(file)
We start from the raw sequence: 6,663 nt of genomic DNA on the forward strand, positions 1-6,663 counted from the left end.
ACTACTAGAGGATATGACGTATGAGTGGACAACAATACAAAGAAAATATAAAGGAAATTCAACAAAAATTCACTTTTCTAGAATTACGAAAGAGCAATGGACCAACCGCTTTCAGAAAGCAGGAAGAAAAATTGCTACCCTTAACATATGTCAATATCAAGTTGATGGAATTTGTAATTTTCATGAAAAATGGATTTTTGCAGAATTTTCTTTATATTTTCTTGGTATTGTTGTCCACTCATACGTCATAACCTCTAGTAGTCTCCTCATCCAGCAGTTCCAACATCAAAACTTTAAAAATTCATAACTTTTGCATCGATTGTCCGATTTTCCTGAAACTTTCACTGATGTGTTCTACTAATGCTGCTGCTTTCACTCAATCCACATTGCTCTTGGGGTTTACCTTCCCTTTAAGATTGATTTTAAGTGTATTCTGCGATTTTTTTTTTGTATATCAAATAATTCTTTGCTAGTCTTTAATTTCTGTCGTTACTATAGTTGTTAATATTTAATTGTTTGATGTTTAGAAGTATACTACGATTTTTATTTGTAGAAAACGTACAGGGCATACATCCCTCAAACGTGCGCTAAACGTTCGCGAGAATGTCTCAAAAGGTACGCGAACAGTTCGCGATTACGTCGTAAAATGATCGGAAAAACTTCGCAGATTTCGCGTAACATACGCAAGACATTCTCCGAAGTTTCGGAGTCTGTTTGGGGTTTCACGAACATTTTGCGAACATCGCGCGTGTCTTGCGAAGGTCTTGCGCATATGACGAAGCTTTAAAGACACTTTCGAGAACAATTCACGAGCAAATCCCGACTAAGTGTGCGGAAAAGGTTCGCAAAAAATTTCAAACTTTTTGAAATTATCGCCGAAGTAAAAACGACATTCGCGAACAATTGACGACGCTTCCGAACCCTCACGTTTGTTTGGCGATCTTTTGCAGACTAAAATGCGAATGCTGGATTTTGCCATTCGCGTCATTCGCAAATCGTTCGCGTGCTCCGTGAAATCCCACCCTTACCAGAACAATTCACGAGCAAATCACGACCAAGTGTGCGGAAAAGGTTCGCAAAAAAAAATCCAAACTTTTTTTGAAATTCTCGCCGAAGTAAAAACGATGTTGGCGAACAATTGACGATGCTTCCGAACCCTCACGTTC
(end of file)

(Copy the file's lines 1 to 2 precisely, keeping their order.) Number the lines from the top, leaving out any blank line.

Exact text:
We start from the raw sequence: 6,663 nt of genomic DNA on the forward strand, positions 1-6,663 counted from the left end.
ACTACTAGAGGATATGACGTATGAGTGGACAACAATACAAAGAAAATATAAAGGAAATTCAACAAAAATTCACTTTTCTAGAATTACGAAAGAGCAATGGACCAACCGCTTTCAGAAAGCAGGAAGAAAAATTGCTACCCTTAACATATGTCAATATCAAGTTGATGGAATTTGTAATTTTCATGAAAAATGGATTTTTGCAGAATTTTCTTTATATTTTCTTGGTATTGTTGTCCACTCATACGTCATAACCTCTAGTAGTCTCCTCATCCAGCAGTTCCAACATCAAAACTTTAAAAATTCATAACTTTTGCATCGATTGTCCGATTTTCCTGAAACTTTCACTGATGTGTTCTACTAATGCTGCTGCTTTCACTCAATCCACATTGCTCTTGGGGTTTACCTTCCCTTTAAGATTGATTTTAAGTGTATTCTGCGATTTTTTTTTTGTATATCAAATAATTCTTTGCTAGTCTTTAATTTCTGTCGTTACTATAGTTGTTAATATTTAATTGTTTGATGTTTAGAAGTATACTACGATTTTTATTTGTAGAAAACGTACAGGGCATACATCCCTCAAACGTGCGCTAAACGTTCGCGAGAATGTCTCAAAAGGTACGCGAACAGTTCGCGATTACGTCGTAAAATGATCGGAAAAACTTCGCAGATTTCGCGTAACATACGCAAGACATTCTCCGAAGTTTCGGAGTCTGTTTGGGGTTTCACGAACATTTTGCGAACATCGCGCGTGTCTTGCGAAGGTCTTGCGCATATGACGAAGCTTTAAAGACACTTTCGAGAACAATTCACGAGCAAATCCCGACTAAGTGTGCGGAAAAGGTTCGCAAAAAATTTCAAACTTTTTGAAATTATCGCCGAAGTAAAAACGACATTCGCGAACAATTGACGACGCTTCCGAACCCTCACGTTTGTTTGGCGATCTTTTGCAGACTAAAATGCGAATGCTGGATTTTGCCATTCGCGTCATTCGCAAATCGTTCGCGTGCTCCGTGAAATCCCACCCTTACCAGAACAATTCACGAGCAAATCACGACCAAGTGTGCGGAAAAGGTTCGCAAAAAAAAATCCAAACTTTTTTTGAAATTCTCGCCGAAGTAAAAACGATGTTGGCGAACAATTGACGATGCTTCCGAACCCTCACGTTC